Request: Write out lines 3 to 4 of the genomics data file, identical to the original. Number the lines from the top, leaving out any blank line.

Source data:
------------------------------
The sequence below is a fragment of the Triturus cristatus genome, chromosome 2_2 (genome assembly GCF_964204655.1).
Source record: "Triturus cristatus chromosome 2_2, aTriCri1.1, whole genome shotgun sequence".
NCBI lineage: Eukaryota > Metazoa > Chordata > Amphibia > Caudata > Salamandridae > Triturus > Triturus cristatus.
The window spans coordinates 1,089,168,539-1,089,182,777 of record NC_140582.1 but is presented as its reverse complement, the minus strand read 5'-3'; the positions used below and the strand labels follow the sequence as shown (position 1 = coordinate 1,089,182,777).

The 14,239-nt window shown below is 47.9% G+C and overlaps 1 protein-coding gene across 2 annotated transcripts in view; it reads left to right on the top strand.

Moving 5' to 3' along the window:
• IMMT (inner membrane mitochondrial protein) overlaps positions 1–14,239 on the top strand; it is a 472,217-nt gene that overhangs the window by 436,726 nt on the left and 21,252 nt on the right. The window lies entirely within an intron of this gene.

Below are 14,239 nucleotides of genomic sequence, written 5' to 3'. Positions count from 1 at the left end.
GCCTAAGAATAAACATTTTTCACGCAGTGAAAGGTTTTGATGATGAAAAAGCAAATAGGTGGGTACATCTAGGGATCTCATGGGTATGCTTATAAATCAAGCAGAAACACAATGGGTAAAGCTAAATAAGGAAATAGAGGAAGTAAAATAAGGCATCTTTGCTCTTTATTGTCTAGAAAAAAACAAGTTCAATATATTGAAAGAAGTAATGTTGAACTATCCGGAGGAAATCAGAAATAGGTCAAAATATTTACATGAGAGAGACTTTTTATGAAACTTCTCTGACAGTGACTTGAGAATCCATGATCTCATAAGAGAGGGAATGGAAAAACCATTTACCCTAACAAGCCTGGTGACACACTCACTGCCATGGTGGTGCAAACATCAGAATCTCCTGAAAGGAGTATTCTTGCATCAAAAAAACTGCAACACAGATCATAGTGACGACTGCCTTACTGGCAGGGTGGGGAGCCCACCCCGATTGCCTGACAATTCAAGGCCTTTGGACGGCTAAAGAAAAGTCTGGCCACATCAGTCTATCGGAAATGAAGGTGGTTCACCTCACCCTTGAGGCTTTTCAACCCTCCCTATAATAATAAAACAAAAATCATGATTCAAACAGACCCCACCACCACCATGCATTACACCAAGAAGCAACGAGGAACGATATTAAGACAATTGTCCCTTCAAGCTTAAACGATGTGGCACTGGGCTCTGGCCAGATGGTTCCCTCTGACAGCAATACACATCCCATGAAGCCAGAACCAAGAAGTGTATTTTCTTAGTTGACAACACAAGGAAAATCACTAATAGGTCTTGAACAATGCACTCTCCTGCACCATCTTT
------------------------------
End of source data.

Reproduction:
NCBI lineage: Eukaryota > Metazoa > Chordata > Amphibia > Caudata > Salamandridae > Triturus > Triturus cristatus.
The window spans coordinates 1,089,168,539-1,089,182,777 of record NC_140582.1 but is presented as its reverse complement, the minus strand read 5'-3'; the positions used below and the strand labels follow the sequence as shown (position 1 = coordinate 1,089,182,777).